By Paula Harrison, Pamela McElwee and David Obura
BONN, Mar 2 2023 (IPS)
When global crises are interlinked, they overlap and compound each other. In such cases, the most effective solutions are those that work at the nexus of all these challenges.
In September, almost every Government on Earth will gather at the UN Sustainable Development Summit in New York to take stock at the halfway mark of the Sustainable Development Goals (SDGs) of what has been achieved and what remains to be done.
Despite some progress, global development efforts have been hamstrung by unprecedented environmental, social and economic crises, in particular biodiversity loss and climate change, compounded of course by the COVID-19 pandemic.
Tackling these interlinked challenges separately risks creating situations even more damaging to people and communities around the world, and exacerbates the already high risk of not meeting the goals and targets of the 2030 Agenda for Sustainable Development.
This is especially true because the myriad drivers of risk and damage affect many different sectors at once, across scales from local to global, and can result in negative impacts being compounded. For example, when demands for food and timber combine with the effects of pollution and climate change, they can decimate already degraded ecosystems, driving species to extinction and severely reducing nature’s contributions to people.
The global food system offers another example of this negative spiral of interlocking crises – where food that is produced unsustainably leads to water overconsumption and waste, pollution, increased health risks and loss of biodiversity. It also leads to excessive greenhouse gas emissions, contributing to climate change.
Yet policies often treat each of these global threats in isolation, resulting in separate, uncoordinated actions that typically address only one of the root causes and fail to take advantage of the many potential solution synergies. In the worst cases, actions taken on one challenge directly undermine those needed to tackle another because they fail to account for trade-offs, resulting in unintended consequences, or the impacts being externalised, as someone else’s problem.
This is why almost 140 Governments turned to the Intergovernmental Platform on Biodiversity and Ecosystem Services (IPBES) – requesting IPBES to undertake a major multiyear assessment of the interlinkages among biodiversity, water, food and health in the context of the rapidly-changing climate. This ‘Nexus Assessment’ is among the most complex and important expert assessments ever undertaken – crossing key biophysical domains of climate and biodiversity and elements central to human wellbeing like food, water and health. It will also address how interactions are affected by energy, pollution, conflict and other socio-political challenges.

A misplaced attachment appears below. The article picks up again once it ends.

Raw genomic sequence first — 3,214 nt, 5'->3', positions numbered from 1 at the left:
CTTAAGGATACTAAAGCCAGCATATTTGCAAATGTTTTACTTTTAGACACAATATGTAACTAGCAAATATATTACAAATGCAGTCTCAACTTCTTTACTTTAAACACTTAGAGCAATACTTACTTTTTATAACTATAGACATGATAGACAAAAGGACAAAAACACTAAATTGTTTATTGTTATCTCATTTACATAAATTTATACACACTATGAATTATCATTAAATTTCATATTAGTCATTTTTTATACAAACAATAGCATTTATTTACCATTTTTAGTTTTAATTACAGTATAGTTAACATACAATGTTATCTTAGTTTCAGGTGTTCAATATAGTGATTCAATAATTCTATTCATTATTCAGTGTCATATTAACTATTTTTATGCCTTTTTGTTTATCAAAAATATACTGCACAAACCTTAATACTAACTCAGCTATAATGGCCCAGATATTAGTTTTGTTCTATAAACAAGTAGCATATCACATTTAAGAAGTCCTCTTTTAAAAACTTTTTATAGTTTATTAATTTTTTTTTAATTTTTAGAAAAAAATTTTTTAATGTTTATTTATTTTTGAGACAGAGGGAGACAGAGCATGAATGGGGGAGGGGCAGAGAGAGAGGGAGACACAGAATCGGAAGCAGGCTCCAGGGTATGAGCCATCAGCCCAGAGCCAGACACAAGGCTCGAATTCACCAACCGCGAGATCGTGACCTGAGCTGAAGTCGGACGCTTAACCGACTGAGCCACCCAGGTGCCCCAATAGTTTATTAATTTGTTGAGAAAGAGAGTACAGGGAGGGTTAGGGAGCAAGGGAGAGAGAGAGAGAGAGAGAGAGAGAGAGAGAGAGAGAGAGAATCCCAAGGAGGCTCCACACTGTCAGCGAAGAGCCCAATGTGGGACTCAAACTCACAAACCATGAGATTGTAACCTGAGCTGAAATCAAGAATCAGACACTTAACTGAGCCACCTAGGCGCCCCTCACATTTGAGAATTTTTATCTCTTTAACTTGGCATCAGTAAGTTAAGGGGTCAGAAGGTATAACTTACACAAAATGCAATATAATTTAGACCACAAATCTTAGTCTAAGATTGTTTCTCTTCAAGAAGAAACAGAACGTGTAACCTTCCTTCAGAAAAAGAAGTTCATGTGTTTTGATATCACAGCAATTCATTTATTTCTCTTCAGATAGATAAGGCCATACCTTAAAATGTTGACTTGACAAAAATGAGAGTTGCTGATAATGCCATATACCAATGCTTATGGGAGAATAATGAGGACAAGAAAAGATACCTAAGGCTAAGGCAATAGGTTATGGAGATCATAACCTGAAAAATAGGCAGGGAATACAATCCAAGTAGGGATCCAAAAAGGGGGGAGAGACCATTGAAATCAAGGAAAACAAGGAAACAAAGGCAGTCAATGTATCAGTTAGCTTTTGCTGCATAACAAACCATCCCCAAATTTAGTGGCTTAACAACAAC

To fully address this ‘nexus’, the assessment is considering interactions across scales, geographic regions and ecosystems. It also covers past, present and future trends in these interlinkages. And, most importantly, it will offer concrete options for responses to the crises that address the interactions of risk and damage jointly and equitably – providing a vital set of possible solutions for the more sustainable future we want for people and our planet.
One example of the mutifunctional solutions that will be explored is nature-based solutions – such as coastal wetland protection and restoration. When coastal wetland ecosystems are healthy – whether conserved or where necessary, restored – they are a refuge and habitat for biodiversity, improving fish stocks for greater food security and contributing to improve human health and wellbeing. They can also sequester carbon, helping to mitigate climate change, and protect adjacent communities and settlements from flooding and sea level rise.
To develop and implement these kinds of multi-functional solutions, responses for dealing with the major global crises need to be better coordinated, integrated, and made more synergistic across sectors, both public and private. Decision-makers at all levels need better evidence and knowledge to implement such solutions.
Work on the nexus assessment began in 2021 – with the final report expected to be considered and adopted by IPBES member States in 2024. A majority of the 170 expert authors and review editors from around the world are meeting in March in the Kruger National Park in South Africa to further strengthen the draft report, responding to the many thousands of comments received during a first external review period.
The assessment will also include evidence and expertise contributed by indigenous peoples and local communities – whose rich and varied direct experiences and knowledge systems that consider humans and nature as an interconnected whole have embodied a nexus approach for generations.
The Paris Agreement on Climate Change and the recently-agreed Kunming-Montreal Global Biodiversity Framework provide the roadmaps for tackling the climate and biodiversity crises. The IPBES nexus assessment will offer policymakers a practical guide to bridge the vital interlinkages across the two challenges, to other relevant frameworks, and link to the sustainable development agenda.
For more information about IPBES or about the ongoing progress on the nexus assessment, go to www.ipbes.net or follow @ipbes on social media.
Prof. Paula Harrison is a Principal Natural Capital Scientist and Professor of Land and Water Modelling at the UK Centre for Ecology & Hydrology, United Kingdom.
Prof. Pamela McElwee is a Professor in the Department of Human Ecology in the School of Environmental and Biological Sciences at Rutgers, The State University of New Jersey, USA.
Dr. David Obura is a Founding Director of CORDIO (Coastal Oceans Research and Development – Indian Ocean) East Africa, Kenya.
IPS UN Bureau